Volume 46, Issue 1 (January 2001)
Supermarket Tampering: Cocaine Detected in Syringes and in Fruit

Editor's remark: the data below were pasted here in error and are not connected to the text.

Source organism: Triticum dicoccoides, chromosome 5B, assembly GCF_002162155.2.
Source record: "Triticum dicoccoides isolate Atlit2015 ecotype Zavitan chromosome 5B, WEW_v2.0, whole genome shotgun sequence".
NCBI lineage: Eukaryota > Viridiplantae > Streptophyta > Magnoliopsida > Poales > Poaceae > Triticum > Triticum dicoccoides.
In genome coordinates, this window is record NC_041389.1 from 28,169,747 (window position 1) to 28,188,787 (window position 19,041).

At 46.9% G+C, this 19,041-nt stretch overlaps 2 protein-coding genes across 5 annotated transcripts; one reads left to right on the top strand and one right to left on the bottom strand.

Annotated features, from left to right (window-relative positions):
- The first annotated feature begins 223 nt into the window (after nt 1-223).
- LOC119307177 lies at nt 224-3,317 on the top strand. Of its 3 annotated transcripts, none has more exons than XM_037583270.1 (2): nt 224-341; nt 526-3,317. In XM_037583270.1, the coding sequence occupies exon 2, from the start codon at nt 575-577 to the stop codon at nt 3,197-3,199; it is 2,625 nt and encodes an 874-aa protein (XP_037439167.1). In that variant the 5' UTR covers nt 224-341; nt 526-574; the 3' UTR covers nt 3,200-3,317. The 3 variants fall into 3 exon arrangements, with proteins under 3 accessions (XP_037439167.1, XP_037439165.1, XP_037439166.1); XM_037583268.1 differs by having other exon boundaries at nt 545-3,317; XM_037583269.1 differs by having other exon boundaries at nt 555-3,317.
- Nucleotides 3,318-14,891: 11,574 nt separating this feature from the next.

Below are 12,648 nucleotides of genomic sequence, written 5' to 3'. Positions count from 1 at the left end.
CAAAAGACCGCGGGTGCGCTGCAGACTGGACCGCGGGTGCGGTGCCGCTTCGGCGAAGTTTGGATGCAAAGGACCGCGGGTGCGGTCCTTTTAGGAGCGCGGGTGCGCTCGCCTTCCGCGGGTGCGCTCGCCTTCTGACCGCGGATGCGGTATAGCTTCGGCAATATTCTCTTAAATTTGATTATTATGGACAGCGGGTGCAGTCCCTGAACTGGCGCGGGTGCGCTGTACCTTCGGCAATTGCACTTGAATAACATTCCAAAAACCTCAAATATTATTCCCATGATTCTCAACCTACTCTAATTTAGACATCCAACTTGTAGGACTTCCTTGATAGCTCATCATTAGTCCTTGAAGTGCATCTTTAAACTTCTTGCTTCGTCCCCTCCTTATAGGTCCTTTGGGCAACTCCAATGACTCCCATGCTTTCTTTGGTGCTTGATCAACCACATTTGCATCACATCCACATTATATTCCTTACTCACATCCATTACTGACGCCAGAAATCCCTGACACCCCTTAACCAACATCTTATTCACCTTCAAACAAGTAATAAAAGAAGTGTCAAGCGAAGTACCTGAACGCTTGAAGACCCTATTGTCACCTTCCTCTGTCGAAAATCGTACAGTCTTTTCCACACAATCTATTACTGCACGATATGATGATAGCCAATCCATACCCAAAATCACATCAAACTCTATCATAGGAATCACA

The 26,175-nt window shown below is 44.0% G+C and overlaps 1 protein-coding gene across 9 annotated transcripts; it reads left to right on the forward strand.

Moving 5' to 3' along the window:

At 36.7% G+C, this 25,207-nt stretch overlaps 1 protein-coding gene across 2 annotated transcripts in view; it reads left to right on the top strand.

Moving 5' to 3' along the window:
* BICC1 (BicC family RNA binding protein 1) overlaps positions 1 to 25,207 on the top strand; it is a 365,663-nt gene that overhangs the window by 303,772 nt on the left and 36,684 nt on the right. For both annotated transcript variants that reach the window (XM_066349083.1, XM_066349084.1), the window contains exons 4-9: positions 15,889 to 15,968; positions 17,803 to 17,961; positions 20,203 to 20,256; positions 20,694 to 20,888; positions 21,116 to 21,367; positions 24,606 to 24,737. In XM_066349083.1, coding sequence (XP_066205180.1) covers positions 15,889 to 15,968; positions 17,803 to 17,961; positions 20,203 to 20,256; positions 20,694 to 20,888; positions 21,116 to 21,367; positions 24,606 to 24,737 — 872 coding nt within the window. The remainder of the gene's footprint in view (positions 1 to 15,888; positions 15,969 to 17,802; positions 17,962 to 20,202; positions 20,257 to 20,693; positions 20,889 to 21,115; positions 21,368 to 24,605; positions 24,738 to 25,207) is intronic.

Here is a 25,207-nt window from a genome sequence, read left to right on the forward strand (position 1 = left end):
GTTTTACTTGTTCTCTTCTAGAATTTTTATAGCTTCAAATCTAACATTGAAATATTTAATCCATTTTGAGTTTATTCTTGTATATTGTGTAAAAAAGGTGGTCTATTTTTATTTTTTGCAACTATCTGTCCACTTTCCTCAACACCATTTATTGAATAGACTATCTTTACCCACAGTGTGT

Product tampering, as detailed by the Federal Anti-Tampering Act of 1983 (1), is a felony punishable by both fine and imprisonment. The rationale for product tampering ranges from pranks and attention seeking acts to extortion, terrorism, and homicide. One such case submitted for analysis involved four medical syringes found in a supermarket and suspected of being used to tamper with various products. One of the syringes was found piercing a pear while the other three syringes were found with needles exposed in other parts of the supermarket. Microscopic analysis was used to collect residue from the syringe barrels and the pear. A multidiscipline approach involving SLM, PLM, including microchemical analysis, FTIR, and GC/MS analyses, performed on the residual liquid found in the syringe barrels and in the suspect pear, confirmed the presence of cocaine. This multidisciplinary approach is often necessary when there is a possible health risk to the public and rapid response is important. With this approach, it was quickly determined which drugs or poisons were used in this tampering.